He was dressed all in fur, from his head to his foot,

And his clothes were all tarnished with ashes and soot;

A bundle of toys he had flung on his back,

And he looked like a peddler just opening his pack.

His eyes—how they twinkled! his dimples, how merry!

His cheeks were like roses, his nose like a cherry!

His droll little mouth was drawn up like a bow,

And the beard on his chin was as white as the snow;

The stump of a pipe he held tight in his teeth,

And the smoke, it encircled his head like a wreath;

He had a broad face and a little round belly

That shook when he laughed, like a bowl full of jelly.

He was chubby and plump, a right jolly old elf,

And I laughed when I saw him, in spite of myself;

A wink of his eye and a twist of his head

Soon gave me to know I had nothing to dread;

He spoke not a word, but went straight to his work,

And filled all the stockings; then turned with a jerk,

And laying his finger aside of his nose,

And giving a nod, up the chimney he rose;

He sprang to his sleigh, to his team gave a whistle,

And away they all flew like the down of a thistle.

But I heard him exclaim, ere he drove out of sight—

“Happy Christmas to all, and to all a good night!”


December 23, 2015

December 23, 2015

The Victorian Christmas Dinner

During the Victorian times, families would typically exchange gifts on Christmas morning, and then attend church. Upon their return they would enjoy a Christmas feast that included goose, yams vegetables, turnips and of course the Christmas pudding!  The tradition of goose has fallen out of favour in exchange of turkey, but goose was the fowl of choice for Victorians.

Charles Dickens described the Christmas dinner as enjoyed by the Cratchit family:

There never was such a goose. Bob said he didn’t believe there ever was such a goose cooked. Its tenderness and flavour, size and cheapness, were the themes of universal admiration. Eked out by apple-sauce and mashed potatoes, it was a sufficient dinner for the whole family; indeed, as Mrs. Cratchit said with great delight (surveying one small atom of a bone upon the dish), they hadn’t ate it all at last! Yet every one had had enough, and the youngest Cratchits in particular, were steeped in sage and onion to the eyebrows! But now, the plates being changed by Miss Belinda, Mrs. Cratchit left the room alone—too nervous to bear witnesses—to take the pudding up and bring it in.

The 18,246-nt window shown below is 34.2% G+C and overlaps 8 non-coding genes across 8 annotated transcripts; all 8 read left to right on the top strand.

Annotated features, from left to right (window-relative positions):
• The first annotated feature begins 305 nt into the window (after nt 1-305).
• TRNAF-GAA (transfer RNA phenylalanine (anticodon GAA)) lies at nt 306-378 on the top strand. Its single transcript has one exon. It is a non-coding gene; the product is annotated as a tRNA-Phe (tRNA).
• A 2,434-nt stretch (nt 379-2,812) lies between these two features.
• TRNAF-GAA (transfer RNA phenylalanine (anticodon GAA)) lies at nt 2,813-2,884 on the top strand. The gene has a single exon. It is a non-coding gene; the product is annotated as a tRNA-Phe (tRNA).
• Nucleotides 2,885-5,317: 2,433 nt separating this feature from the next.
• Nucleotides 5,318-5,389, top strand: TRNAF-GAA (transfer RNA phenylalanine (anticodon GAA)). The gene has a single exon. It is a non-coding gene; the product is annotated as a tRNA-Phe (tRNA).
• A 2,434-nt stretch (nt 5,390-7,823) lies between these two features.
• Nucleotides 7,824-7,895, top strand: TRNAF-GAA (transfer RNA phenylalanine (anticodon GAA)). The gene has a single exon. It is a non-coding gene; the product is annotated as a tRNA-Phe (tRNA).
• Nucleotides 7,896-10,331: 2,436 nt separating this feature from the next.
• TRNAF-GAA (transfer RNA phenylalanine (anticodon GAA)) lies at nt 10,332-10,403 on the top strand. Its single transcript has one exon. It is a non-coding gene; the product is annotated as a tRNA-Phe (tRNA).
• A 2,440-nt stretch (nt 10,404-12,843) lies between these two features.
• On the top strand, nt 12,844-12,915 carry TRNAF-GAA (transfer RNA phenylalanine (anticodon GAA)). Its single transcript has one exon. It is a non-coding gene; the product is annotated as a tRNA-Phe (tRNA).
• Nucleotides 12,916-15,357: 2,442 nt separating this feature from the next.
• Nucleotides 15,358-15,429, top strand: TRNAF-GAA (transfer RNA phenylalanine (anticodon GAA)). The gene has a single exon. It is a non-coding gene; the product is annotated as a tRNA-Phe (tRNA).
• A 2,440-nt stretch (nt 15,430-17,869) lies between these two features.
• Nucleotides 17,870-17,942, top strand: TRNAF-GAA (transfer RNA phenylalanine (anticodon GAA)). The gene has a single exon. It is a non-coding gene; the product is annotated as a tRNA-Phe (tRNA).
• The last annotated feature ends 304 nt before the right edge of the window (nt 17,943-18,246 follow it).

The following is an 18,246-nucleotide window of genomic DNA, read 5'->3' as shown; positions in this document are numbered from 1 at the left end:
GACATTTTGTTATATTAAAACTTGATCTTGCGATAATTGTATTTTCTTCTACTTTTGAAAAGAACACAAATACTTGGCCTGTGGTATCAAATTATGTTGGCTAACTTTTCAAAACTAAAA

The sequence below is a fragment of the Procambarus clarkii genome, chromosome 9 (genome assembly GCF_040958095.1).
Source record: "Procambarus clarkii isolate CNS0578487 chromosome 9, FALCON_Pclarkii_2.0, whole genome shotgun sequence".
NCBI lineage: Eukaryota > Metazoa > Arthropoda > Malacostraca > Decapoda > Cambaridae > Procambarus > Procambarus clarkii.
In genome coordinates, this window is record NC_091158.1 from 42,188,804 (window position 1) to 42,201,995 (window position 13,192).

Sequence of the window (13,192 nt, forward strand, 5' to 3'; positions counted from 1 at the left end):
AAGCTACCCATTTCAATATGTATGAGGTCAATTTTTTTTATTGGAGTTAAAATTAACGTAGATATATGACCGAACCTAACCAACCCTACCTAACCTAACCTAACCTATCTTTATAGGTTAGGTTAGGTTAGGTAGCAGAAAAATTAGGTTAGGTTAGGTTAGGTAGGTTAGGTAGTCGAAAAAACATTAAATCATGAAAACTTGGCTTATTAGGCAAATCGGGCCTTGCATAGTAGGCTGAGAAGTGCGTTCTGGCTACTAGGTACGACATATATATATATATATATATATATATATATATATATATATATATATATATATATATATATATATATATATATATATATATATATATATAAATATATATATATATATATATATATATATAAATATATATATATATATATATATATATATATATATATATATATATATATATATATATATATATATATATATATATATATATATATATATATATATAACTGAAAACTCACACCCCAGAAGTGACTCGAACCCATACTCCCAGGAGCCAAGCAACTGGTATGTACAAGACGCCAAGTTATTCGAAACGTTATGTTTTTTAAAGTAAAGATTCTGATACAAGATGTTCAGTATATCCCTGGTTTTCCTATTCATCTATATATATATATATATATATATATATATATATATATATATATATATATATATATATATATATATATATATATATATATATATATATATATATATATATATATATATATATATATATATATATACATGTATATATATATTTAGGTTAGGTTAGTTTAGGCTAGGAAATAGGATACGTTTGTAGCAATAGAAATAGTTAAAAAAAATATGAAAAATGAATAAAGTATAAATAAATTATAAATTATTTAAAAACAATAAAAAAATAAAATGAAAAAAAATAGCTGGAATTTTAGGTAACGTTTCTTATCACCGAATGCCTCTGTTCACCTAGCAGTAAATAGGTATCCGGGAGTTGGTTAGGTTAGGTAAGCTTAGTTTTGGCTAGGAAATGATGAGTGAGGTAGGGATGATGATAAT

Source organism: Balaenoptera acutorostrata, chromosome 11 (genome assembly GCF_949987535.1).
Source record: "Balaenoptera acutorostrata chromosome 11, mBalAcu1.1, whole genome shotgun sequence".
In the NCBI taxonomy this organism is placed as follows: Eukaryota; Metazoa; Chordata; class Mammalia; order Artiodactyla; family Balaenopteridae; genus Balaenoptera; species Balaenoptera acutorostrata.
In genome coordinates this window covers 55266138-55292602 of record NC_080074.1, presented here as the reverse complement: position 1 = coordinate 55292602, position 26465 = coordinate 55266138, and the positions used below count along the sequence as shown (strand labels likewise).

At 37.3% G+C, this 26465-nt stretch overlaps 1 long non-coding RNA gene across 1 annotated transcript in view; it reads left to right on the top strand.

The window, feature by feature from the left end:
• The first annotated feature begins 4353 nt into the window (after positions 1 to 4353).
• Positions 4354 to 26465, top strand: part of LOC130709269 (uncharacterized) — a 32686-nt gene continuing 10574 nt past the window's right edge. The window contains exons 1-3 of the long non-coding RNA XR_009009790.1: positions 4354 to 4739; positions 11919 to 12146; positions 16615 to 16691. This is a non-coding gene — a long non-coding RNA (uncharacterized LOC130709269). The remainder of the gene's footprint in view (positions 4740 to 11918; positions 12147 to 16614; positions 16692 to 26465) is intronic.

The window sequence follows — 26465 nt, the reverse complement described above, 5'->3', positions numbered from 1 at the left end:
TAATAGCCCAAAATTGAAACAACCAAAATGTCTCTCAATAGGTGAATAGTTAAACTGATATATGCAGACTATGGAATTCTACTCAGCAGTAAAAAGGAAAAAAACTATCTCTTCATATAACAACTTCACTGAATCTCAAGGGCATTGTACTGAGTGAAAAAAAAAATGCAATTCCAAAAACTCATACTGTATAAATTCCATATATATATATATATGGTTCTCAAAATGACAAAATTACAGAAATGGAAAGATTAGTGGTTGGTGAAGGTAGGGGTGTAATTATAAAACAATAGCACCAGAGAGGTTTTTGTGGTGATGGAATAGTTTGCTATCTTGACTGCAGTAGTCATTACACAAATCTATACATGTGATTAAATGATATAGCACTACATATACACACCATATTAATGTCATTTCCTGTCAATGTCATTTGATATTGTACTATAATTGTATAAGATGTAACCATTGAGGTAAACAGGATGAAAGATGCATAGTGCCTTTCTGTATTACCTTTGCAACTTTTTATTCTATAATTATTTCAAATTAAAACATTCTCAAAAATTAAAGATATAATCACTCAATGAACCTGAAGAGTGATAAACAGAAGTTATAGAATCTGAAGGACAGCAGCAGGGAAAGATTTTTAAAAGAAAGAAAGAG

December 22, 2015

December 22, 2015

Winter Solstice

Tonight marks the first day of winter, or the winter solstice.  This is the astronomical phenomenon marking the shortest day and the longest night of the year.

Yule and yuletide, other common names for this holiday season, are thought to be derived from the Scandinavian ‘Jul,’ the pagan celebration of the solstice.  Yule/Jul was a twelve day celebration, often interpreted as the reawakening of nature.  Many traditions we celebrate today, including, the Christmas tree, wreath, Yule log, and other, are believed to be descendants from these ‘Jul’ celebrations.

Happy First Day of Winter!

Winter at Henry House

Winter at Henry House